United States of America, Appellee, v. James Loray Johnson, Appellant, 466 F.2d 1210 (8th Cir. 1972)Annotate this Case
William J. Gerard, St. Louis, Mo., on brief for appellant.
Daniel Bartlett, Jr., U.S. Atty., and David W. Harlan, Asst. U.S. Atty., St. Louis, Mo., on brief for appellee.
Before MATTHES, Chief Judge, and LAY and HEANEY, Circuit Judges.
A jury found appellant guilty of three offenses charged in separate counts:
1. Possessing a United States Treasury check in the amount of $181.70, which had been stolen from and out of the United States mail, knowing the check had been stolen, in violation of 18 U.S.C. § 1708.
2. Falsely uttering and forging the same check by endorsing on the back thereof the name of one of the payees, in violation of 18 U.S.C. § 495.
3. Uttering and publishing, with intent to defraud the United States, the same check described in Count I, in violation of 18 U.S.C. § 495.
Judgment of conviction was entered and appellant was given concurrent sentences of five years imprisonment on each count.
In this appeal, appellant raises for consideration two basic contentions: (a) failure of investigating federal officers to give proper Miranda warnings [Miranda v. Arizona, 384 U.S. 436, 86 S. Ct. 1602, 16 L. Ed. 2d 694 (1966)] before obtaining incriminating statements from appellant; and (b) insufficiency of corroborating evidence independent of appellant's confession to sustain the conviction under Counts I and II. We reject the contentions and affirm.
The uncontradicted evidence shows that on October 8, 1971, appellant attempted to cash a United States Social Security check dated September 29, 1971, in the amount of $181.70, issued in Kansas City, Missouri, to Raymond C. and Margaret Springer, husband and wife, and mailed from Kansas City, Missouri, to the Springers in St. Louis, Missouri. Appellant presented the check to the Brentwood Bank in St. Louis County, Missouri, on October 8, 1971, and attempted to procure cash for the amount of the check. The name of payee, Raymond C. Springer, was endorsed illegibly on the back of the check. Because of suspicious circumstances surrounding the transaction, including the fact that appellant had no account at the Brentwood Bank, the bank employees declined to accept the check. As appellant left the bank, police officers were alerted and shortly thereafter appellant and two other occupants of the automobile were stopped and the subject check was removed from the person of appellant.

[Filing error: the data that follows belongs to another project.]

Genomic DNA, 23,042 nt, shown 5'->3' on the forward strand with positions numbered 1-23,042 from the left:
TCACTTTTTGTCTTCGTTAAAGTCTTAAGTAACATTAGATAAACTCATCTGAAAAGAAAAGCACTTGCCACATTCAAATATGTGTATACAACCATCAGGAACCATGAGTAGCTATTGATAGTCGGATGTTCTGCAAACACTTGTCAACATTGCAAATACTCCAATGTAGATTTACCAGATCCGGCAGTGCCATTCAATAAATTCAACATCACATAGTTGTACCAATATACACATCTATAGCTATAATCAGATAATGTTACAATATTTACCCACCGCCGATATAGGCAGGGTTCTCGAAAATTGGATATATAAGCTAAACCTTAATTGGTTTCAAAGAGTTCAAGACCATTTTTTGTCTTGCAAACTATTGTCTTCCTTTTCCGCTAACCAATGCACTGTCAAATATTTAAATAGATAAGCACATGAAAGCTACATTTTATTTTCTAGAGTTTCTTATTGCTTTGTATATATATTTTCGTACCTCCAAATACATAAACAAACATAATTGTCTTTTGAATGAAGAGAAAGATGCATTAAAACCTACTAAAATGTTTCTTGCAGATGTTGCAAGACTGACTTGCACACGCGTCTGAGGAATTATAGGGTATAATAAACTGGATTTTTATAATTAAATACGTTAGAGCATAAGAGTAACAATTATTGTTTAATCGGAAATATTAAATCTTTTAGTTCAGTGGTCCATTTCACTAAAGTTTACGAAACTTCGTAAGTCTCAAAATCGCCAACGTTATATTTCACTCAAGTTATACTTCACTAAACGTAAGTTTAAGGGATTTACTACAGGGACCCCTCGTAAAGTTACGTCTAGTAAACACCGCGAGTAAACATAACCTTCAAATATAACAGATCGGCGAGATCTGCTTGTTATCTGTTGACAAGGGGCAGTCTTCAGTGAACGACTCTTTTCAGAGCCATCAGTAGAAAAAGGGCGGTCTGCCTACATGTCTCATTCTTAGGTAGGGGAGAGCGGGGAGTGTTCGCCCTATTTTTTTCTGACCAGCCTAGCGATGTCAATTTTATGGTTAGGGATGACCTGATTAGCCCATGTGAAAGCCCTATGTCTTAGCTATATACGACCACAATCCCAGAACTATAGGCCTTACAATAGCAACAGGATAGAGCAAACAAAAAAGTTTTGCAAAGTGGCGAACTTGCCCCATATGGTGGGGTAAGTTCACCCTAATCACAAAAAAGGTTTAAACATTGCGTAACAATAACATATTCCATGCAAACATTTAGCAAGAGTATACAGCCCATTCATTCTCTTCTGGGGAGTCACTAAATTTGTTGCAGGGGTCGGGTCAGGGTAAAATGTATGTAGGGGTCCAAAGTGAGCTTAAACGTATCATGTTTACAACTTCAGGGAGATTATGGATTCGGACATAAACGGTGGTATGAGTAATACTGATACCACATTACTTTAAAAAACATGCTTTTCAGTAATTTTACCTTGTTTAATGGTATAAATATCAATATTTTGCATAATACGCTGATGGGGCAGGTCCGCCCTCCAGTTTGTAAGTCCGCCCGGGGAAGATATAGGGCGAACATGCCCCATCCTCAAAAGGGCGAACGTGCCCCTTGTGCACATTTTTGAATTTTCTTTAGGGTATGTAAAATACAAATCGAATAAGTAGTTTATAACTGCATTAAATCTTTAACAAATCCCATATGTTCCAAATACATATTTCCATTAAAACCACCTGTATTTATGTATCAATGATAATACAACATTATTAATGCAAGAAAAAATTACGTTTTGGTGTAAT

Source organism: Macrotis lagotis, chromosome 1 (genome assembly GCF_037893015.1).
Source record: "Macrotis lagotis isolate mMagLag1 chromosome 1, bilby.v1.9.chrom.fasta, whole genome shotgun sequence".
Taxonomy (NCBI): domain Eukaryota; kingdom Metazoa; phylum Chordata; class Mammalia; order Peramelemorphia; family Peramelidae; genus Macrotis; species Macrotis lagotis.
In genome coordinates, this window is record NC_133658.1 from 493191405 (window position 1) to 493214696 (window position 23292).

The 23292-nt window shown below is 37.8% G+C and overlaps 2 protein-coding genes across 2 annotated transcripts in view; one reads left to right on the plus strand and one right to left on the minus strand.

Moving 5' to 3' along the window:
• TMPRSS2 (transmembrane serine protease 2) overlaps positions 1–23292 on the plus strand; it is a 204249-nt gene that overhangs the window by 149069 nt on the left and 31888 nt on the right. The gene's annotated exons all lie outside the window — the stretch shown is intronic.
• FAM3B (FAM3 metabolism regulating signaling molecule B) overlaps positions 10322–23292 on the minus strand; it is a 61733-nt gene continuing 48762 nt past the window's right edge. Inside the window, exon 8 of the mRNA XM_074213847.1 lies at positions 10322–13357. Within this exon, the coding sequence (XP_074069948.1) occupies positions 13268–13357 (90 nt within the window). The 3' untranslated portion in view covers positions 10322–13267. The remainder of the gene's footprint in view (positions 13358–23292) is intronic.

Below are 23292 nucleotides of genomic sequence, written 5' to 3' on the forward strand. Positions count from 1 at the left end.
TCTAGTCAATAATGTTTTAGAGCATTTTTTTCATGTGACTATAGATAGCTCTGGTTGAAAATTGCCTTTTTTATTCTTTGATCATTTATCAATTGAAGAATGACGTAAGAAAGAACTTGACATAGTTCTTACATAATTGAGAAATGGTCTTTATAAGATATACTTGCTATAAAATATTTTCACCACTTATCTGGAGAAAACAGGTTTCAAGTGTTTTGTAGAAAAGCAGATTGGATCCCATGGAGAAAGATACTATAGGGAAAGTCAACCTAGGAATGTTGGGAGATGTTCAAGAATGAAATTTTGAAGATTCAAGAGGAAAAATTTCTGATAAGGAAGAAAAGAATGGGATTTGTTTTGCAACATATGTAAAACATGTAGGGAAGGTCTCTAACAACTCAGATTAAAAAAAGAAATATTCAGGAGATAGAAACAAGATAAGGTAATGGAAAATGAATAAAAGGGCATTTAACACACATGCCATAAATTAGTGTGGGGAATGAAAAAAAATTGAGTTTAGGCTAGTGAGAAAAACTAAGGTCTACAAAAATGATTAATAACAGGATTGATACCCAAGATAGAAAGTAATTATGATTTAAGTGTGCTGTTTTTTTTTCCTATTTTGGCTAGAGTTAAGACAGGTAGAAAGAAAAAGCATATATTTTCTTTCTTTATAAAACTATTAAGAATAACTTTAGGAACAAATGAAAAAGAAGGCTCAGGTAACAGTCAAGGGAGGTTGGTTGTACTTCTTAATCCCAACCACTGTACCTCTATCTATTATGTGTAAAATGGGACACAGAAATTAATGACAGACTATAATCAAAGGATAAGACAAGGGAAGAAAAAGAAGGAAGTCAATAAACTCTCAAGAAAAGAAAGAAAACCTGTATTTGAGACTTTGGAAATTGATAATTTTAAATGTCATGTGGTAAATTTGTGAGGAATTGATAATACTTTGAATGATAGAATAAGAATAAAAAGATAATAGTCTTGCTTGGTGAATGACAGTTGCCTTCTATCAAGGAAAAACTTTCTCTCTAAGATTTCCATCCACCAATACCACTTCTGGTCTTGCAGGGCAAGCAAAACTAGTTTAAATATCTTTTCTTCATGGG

On October 12, 1971, the United States Secret Service Agent interviewed appellant. At the outset of the interview the full Miranda warnings contained on SS Form No. 1737 were given to appellant by the agent, who read the warnings in an audible tone. After being so warned, appellant stated that he had received the check from a postal employee named "Arthur" as part of a scheme in which Arthur would purloin checks, appellant would cash them, and the two men would split the proceeds "fifty-fifty." Appellant admitted to the Secret Service Agent that he had forged the name of payee, Raymond C. Springer, had taken the check to the Brentwood Bank on the date above mentioned, and had attempted to negotiate the same.
On October 13, 1971, appellant was interviewed by two postal inspectors. Again, appellant was given the full Miranda warnings, after which he made the same incriminating statements to the postal inspectors as he had given to the Secret Service Agent.
The district court, upon objection to the admission of the incriminating statements, conducted a Jackson v. Denno hearing [378 U.S. 368, 84 S. Ct. 1774, 12 L. Ed. 2d 908 (1964)] out of the hearing of the jury and made a specific finding as to each confession that it had been voluntarily given after appellant had received the warnings to which he was entitled under the teachings of Miranda.
The gist of appellant's claim in regard to his incriminating statements is that the confession made to the postal inspectors was not voluntary because one of the inspectors had promised, at least by innuendo, that if Johnson confessed, he would be granted leniency by the court.
We have carefully examined the record and are fully convinced that this claim of error is lacking in merit. Appellant stood upon his right not to testify and relies entirely upon cross-examination of one of the postal inspectors in an abortive attempt to demonstrate the second confession resulted from a promise of leniency. We hold the incriminating statements were properly admitted into evidence.
Appellant does not attack the sufficiency of the evidence to sustain the conviction under Count III. Therefore, under the concurrent sentence rule, we would be justified in sustaining the judgment of conviction because, as noted, appellant received concurrent five-year sentences. We have nonetheless examined the merits of appellant's claim that the evidence was insufficient to warrant submission of Counts I and II to the jury because there was nothing before the jury except his uncorroborated confession or incriminating statements. His claim is patently frivolous. The record conclusively establishes corroborating circumstances and, therefore, the court properly submitted all three counts to the jury.
In sum, we hold the evidence of guilt is strong and compelling; appellant was afforded every right to which he was entitled; he received a fair trial, and the judgment must be and is affirmed.